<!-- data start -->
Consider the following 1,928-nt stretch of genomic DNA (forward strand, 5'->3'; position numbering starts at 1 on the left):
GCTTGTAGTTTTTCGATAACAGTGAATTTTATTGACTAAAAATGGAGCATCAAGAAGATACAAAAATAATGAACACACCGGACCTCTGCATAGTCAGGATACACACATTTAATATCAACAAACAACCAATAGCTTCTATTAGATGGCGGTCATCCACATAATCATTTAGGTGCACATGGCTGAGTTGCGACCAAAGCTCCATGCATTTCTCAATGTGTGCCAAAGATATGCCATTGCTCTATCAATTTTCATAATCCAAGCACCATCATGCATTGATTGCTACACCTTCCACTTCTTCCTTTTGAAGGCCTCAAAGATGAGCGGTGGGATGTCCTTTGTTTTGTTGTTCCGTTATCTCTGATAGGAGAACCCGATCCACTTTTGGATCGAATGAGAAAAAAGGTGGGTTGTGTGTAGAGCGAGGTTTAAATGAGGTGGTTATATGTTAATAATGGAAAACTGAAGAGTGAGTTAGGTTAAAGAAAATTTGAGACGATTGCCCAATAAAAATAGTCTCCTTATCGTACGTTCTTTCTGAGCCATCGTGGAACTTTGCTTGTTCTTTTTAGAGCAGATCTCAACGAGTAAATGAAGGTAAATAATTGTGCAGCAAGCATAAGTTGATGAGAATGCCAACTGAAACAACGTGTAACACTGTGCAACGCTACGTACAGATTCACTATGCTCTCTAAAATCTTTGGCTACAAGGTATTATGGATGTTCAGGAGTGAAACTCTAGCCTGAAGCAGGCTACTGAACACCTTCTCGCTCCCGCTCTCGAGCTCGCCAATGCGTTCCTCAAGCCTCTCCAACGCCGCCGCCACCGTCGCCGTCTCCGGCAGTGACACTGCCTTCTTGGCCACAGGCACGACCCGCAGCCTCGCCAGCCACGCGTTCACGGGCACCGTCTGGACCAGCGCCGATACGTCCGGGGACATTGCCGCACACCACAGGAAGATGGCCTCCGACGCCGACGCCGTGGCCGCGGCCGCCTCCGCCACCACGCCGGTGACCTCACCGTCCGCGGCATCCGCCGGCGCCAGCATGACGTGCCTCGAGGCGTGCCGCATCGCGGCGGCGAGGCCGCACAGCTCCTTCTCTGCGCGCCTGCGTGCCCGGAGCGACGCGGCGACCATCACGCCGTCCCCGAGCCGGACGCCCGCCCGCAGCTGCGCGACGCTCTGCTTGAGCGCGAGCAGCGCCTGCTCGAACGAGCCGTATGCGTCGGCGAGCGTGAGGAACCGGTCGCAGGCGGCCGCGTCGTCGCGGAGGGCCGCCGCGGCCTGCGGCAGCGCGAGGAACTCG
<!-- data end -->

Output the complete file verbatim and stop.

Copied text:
Consider the following 1,928-nt stretch of genomic DNA (forward strand, 5'->3'; position numbering starts at 1 on the left):
GCTTGTAGTTTTTCGATAACAGTGAATTTTATTGACTAAAAATGGAGCATCAAGAAGATACAAAAATAATGAACACACCGGACCTCTGCATAGTCAGGATACACACATTTAATATCAACAAACAACCAATAGCTTCTATTAGATGGCGGTCATCCACATAATCATTTAGGTGCACATGGCTGAGTTGCGACCAAAGCTCCATGCATTTCTCAATGTGTGCCAAAGATATGCCATTGCTCTATCAATTTTCATAATCCAAGCACCATCATGCATTGATTGCTACACCTTCCACTTCTTCCTTTTGAAGGCCTCAAAGATGAGCGGTGGGATGTCCTTTGTTTTGTTGTTCCGTTATCTCTGATAGGAGAACCCGATCCACTTTTGGATCGAATGAGAAAAAAGGTGGGTTGTGTGTAGAGCGAGGTTTAAATGAGGTGGTTATATGTTAATAATGGAAAACTGAAGAGTGAGTTAGGTTAAAGAAAATTTGAGACGATTGCCCAATAAAAATAGTCTCCTTATCGTACGTTCTTTCTGAGCCATCGTGGAACTTTGCTTGTTCTTTTTAGAGCAGATCTCAACGAGTAAATGAAGGTAAATAATTGTGCAGCAAGCATAAGTTGATGAGAATGCCAACTGAAACAACGTGTAACACTGTGCAACGCTACGTACAGATTCACTATGCTCTCTAAAATCTTTGGCTACAAGGTATTATGGATGTTCAGGAGTGAAACTCTAGCCTGAAGCAGGCTACTGAACACCTTCTCGCTCCCGCTCTCGAGCTCGCCAATGCGTTCCTCAAGCCTCTCCAACGCCGCCGCCACCGTCGCCGTCTCCGGCAGTGACACTGCCTTCTTGGCCACAGGCACGACCCGCAGCCTCGCCAGCCACGCGTTCACGGGCACCGTCTGGACCAGCGCCGATACGTCCGGGGACATTGCCGCACACCACAGGAAGATGGCCTCCGACGCCGACGCCGTGGCCGCGGCCGCCTCCGCCACCACGCCGGTGACCTCACCGTCCGCGGCATCCGCCGGCGCCAGCATGACGTGCCTCGAGGCGTGCCGCATCGCGGCGGCGAGGCCGCACAGCTCCTTCTCTGCGCGCCTGCGTGCCCGGAGCGACGCGGCGACCATCACGCCGTCCCCGAGCCGGACGCCCGCCCGCAGCTGCGCGACGCTCTGCTTGAGCGCGAGCAGCGCCTGCTCGAACGAGCCGTATGCGTCGGCGAGCGTGAGGAACCGGTCGCAGGCGGCCGCGTCGTCGCGGAGGGCCGCCGCGGCCTGCGGCAGCGCGAGGAACTCG